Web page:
These are the stories to start the new week…
Be safe out there!
Tuesday, Sep 27, 2016
These are the stories to start the new week…
Be safe out there!
Mike Stefan regularly sees small aircraft soaring over his hay farm in North Collins, so he wasn’t surprised to see a group of planes flying far overhead on Sunday, a clear, bright morning.
What happened next horrified him.
“And then the bottom one came up into the top one, and his wing hit, maybe, the tail of the other plane,” Stefan said. “The top plane literally disintegrated.”
Three people died in the midair collision and crash, which are under investigation by the National Transportation Safety Board and the Federal Aviation Administration. The crash left a debris field over a one-quarter to one-half-mile section of School Street, between Larkin and Eden roads in North Collins, officials said.
One of the victims was flying a Cessna 120, and the other two victims were flying in a Piper PA-28-140, according to an administrator at Hamburg Airport and aircraft registration records.
The victims were among a group of six aircraft flying from the Hamburg Airport to a small airport in Pennsylvania to get a meal on Sunday morning, officials said.
The cause of the crash remains under investigation, with the NTSB investigator likely to issue his preliminary report within two weeks.
But veteran pilots said collisions can happen even in ideal flying conditions, and the crash has rattled the close-knit community of flyers at Hamburg Airport.
“We’re all shaking in our boots now,” Larry Walsh, the airport’s vice president, told The Buffalo News.
The group of six aircraft took off into blue skies at about 9 a.m. Sunday from the airport in Lake View, Walsh said, on their way to St. Marys Municipal Airport in St. Marys, Pa.
The two pilots were experienced amateur pilots, each with at least 15 years of flying, Walsh said. Both planes, the Cessna and the Piper, are single-engine, fixed-wing planes.
Walsh said he didn’t know the cause of the crash but even on a clear day, with good visibility, one pilot can lose sight of another; for example, if one flies underneath or above the other.
“There are a number of blind spots,” Walsh said.
The first 911 call came in from a cellphone at 9:24 a.m., sheriff’s officials said.
“We have several eyewitnesses who saw the planes approaching before there was contact,” said Scott Joslyn, chief of patrol services.
A third plane remained overhead, circling the crash site for a time, Stefan said, while the fourth plane traveled on, appearing to not have realized what had happened. Stefan never saw the fifth and sixth planes that took off from Hamburg.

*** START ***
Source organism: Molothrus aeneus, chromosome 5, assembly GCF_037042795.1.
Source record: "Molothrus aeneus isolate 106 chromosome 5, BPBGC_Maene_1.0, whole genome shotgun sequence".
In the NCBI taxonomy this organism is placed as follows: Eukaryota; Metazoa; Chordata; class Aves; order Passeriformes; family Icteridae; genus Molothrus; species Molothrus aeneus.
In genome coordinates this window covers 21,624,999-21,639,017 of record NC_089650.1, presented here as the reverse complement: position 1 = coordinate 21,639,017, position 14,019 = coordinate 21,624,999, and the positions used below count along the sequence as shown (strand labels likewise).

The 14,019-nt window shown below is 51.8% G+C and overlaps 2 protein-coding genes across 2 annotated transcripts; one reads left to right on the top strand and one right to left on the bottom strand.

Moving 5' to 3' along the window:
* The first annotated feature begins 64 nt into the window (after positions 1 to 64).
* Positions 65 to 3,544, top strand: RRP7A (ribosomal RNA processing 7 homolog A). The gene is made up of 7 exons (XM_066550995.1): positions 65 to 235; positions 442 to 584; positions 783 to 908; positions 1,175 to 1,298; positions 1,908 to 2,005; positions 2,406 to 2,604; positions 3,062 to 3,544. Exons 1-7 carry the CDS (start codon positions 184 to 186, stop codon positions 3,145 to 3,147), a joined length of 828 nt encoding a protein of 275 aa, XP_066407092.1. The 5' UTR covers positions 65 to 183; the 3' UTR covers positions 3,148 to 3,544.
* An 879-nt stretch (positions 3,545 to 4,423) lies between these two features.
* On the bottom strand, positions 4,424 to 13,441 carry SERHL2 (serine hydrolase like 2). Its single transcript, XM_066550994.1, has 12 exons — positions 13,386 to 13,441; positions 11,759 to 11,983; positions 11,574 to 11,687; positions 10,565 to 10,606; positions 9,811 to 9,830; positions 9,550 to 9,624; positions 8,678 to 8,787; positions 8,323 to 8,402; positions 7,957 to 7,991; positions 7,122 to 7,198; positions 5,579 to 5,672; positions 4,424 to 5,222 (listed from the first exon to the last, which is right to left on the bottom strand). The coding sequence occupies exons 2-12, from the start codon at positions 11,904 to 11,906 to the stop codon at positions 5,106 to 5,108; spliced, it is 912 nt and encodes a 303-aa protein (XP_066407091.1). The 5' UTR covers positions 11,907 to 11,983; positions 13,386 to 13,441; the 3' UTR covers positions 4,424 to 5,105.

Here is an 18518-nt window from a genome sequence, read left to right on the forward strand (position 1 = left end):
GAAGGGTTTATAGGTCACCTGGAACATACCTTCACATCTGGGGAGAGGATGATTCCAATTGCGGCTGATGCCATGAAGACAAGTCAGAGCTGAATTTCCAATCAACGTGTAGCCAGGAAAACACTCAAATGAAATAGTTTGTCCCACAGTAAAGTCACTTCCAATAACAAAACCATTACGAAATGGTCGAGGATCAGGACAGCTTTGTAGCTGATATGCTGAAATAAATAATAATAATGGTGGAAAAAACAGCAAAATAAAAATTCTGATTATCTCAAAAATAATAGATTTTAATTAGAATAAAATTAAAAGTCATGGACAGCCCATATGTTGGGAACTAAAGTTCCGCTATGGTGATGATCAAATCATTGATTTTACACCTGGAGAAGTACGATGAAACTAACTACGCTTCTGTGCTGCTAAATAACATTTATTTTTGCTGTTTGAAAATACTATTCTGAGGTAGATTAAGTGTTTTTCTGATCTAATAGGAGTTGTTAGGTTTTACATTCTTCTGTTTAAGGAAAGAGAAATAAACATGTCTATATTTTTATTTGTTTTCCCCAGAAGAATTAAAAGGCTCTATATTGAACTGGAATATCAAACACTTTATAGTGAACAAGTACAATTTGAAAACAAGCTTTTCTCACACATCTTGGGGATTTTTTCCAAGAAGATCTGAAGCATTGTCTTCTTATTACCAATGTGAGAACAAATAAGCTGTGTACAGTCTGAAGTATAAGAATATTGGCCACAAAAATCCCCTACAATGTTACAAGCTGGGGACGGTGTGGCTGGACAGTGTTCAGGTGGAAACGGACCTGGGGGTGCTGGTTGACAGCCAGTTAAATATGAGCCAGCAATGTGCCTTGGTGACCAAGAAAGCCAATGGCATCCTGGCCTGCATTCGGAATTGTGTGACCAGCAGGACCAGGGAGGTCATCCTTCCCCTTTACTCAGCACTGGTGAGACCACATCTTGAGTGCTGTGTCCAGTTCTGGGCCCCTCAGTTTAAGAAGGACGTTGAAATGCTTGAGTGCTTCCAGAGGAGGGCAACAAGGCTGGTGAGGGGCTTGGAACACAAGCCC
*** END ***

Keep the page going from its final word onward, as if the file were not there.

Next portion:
Stefan and his 12-year-old son, Ryan, raced over to the crash site.
“My immediate thought was, how are we going to find it? The corn is 10 feet high out here,” Mike Stefan said.
Karen Ricotta, a North Collins town justice who lives on School Street, said she heard a noise at about 9:30 a.m. “And when I looked outside, you could see something next door on a mowed farm field. I couldn’t identify what it was,” Ricotta told The News. “But when I went outside, another man driving by pulled in my yard and told me it was a plane in the field. I called 911, but they already had been called.”
The crash sites for the two aircraft are about 400 yards apart, Joslyn said, one on the south side of School Street and one on the north side.
North Collins Supervisor John M. Tobia said the devastation from the crash could have been worse.
“It missed a house by 100 feet,” Tobia said. One aircraft landed in a field and the other landed between a metal storage building and a wooded area, the supervisor said.
“It’s like a pancake; it’s crushed,” Tobia said. “You can’t tell it’s an aircraft.”
Brian Schmitt lives at School Street and Jennings Road near the two crash sites. “I’m upset. I’m shocked that you could be in the air one minute and dead the next,” said Schmitt, a member of Langford Volunteer Fire Company, which responded to the crash.
Erie County sheriff’s personnel preserved the scene until federal investigators could get to the area. They were assisted by the North Collins and Langford fire companies, Eden police and North Collins rescue.
The Erie County medical examiner also was called. Roads in the immediate area were closed for several hours Sunday.
“Locating any piece of those crafts all tell a tale,” Joslyn said. “It’s going to be real important to have a good search of the area.”